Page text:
M&S to launch holiday money cashpoints
Marks & Spencer is to launch commission-free euro and dollar cash machines in 40 of its UK stores.
The machines, which will offer the same exchange rates at M&S bureaux de change and telephone/internet services, will be available to all LINK debit cards and MasterCard credit card customers. M&S credit card customers are able to use the machines without incurring a cash withdrawal charge. They will also receive 55 days' interest-free credit.
Although M&S will not charge non-customers for withdrawals, some banks and credit cards providers might, so it is advisable to check before using the machines. The machines will issue up to £500 worth of euros or dollars.
Fraser Millar, head of travel at M&S Money, says: "Our new foreign currency cash machines will make life even easier for travelers getting their travel money. Buying before you travel is always recommended as it avoids paying over the odds at the airport."
Although M&S does offer one of the more competitive exchange rates on the high street – alongside Travelex and the Post Office – when it comes to buying your travel money it is also a good idea to check online deals, as these may prove more competitive still.
Steve Willey, head of travel money at moneysupermarket.com, says: "This is a good move by M&S which brings great convenience to its customer base as the summer holiday season approaches. Convenience aside though, M&S exchange rates are not the most competitive.”
Willey recommends the Nationwide Flex debit card as the best plastic to for making withdrawals overseas as there are no extra charges.
He adds: “If you are stuck with an uncompetitive debit or credit card and don't have time to get a new one, the Caxton FX or Fair FX pre-paid cards are good options, allowing you to budget well and only spend what is on the card."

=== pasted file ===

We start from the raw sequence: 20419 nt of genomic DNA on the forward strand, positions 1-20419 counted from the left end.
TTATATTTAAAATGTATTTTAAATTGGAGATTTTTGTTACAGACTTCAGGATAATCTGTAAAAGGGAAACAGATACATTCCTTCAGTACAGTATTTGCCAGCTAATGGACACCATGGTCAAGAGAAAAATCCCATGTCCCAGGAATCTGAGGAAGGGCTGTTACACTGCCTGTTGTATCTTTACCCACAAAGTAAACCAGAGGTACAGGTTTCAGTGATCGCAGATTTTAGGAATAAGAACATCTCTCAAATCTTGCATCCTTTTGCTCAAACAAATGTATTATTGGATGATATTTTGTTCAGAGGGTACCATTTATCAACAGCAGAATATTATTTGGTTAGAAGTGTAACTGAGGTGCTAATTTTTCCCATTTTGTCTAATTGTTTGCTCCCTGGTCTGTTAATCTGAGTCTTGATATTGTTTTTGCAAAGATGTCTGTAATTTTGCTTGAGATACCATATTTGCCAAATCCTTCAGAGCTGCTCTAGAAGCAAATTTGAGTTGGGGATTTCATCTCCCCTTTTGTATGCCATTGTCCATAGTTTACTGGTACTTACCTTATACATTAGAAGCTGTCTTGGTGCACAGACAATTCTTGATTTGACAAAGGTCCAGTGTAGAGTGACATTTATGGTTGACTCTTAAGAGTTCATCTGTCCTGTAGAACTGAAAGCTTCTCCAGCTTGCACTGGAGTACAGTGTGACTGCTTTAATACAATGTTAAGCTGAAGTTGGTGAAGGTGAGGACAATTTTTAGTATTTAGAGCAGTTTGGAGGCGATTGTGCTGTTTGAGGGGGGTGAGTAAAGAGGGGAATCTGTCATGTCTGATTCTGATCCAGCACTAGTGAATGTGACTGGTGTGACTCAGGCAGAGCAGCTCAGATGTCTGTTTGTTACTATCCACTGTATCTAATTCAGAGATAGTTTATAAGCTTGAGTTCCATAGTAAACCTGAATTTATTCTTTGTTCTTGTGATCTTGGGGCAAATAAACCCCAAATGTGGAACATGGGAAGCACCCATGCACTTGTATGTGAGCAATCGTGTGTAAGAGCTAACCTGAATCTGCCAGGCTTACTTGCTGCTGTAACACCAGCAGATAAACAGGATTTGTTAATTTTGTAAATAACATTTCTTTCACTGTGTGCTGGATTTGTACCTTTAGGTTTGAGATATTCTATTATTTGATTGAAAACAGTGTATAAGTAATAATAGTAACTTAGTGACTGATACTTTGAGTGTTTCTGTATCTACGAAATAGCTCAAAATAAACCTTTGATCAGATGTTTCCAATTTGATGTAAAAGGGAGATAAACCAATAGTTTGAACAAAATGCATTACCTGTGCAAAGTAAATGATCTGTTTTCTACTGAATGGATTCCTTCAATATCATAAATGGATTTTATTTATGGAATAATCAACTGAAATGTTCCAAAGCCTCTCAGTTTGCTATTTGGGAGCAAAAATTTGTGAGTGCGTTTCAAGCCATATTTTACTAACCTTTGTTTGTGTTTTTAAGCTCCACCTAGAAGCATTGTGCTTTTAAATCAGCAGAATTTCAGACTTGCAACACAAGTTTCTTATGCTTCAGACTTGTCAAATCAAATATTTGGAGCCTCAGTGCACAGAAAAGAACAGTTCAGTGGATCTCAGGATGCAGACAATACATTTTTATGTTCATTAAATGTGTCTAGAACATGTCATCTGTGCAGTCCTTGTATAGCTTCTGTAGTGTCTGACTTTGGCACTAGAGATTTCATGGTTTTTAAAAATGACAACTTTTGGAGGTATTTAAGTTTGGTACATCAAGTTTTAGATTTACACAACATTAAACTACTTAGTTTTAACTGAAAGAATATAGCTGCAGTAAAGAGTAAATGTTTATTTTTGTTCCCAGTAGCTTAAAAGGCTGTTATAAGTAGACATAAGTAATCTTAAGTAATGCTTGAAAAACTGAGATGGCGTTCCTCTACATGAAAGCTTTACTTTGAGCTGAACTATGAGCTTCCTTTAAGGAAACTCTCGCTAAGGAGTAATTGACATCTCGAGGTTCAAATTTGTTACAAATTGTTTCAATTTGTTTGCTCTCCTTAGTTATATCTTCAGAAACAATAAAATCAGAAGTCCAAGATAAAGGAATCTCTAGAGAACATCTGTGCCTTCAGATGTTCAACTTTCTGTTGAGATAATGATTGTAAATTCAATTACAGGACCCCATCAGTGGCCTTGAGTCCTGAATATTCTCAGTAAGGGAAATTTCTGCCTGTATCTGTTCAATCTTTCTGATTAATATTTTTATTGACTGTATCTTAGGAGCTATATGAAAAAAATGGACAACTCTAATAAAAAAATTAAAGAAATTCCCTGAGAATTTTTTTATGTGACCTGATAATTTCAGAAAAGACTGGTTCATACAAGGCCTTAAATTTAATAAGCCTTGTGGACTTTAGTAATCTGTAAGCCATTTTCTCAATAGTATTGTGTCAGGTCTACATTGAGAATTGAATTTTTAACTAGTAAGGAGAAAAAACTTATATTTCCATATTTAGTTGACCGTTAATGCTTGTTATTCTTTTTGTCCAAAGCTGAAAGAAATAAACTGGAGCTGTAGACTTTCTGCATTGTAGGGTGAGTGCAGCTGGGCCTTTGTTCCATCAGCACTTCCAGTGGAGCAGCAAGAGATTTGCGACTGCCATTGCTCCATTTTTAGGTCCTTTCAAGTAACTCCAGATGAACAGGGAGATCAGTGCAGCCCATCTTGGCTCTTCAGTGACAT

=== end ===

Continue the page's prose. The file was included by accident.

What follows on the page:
The difference between two currencies; specifically how much one currency is worth relative to each other. For example, if £1 is worth $1.50, converting sterling to US dollars, the exchange rate is 1.5. Converting dollars to sterling at those levels, the exchange rate is 0.66, so $1 is worth 66p. There are a wide variety of factors that influence the exchange rate, such as a country’s interest rates, inflation, and the state of politics and the economy in that country.
Issued by a bank as part of a current account and, in a nutshell, serves as electronic cash. Unlike a credit or charge card, where you get an interest-free period before you have to settle the bill, the funds spent on a debit card are withdrawn immediately from your current account. Unless you’ve arranged an overdraft, if you don’t have the cash in the account, you can’t spend it.
Used by the holder to buy goods and services, credit cards also have a monthly or annual spending limit, which may be raised or lowered depending on the creditworthiness of the cardholder. But unlike charge cards, borrowers aren’t forced to pay the balance off in full every month and, as long as they make a stated minimum payment, can carry a balance from one month to the next, generating compound interest. As the issuing company is effectively giving you a short-term loan, most credit cards have variable and relatively high interest rates. Allowing the interest to compound for too long may result in dire financial straits.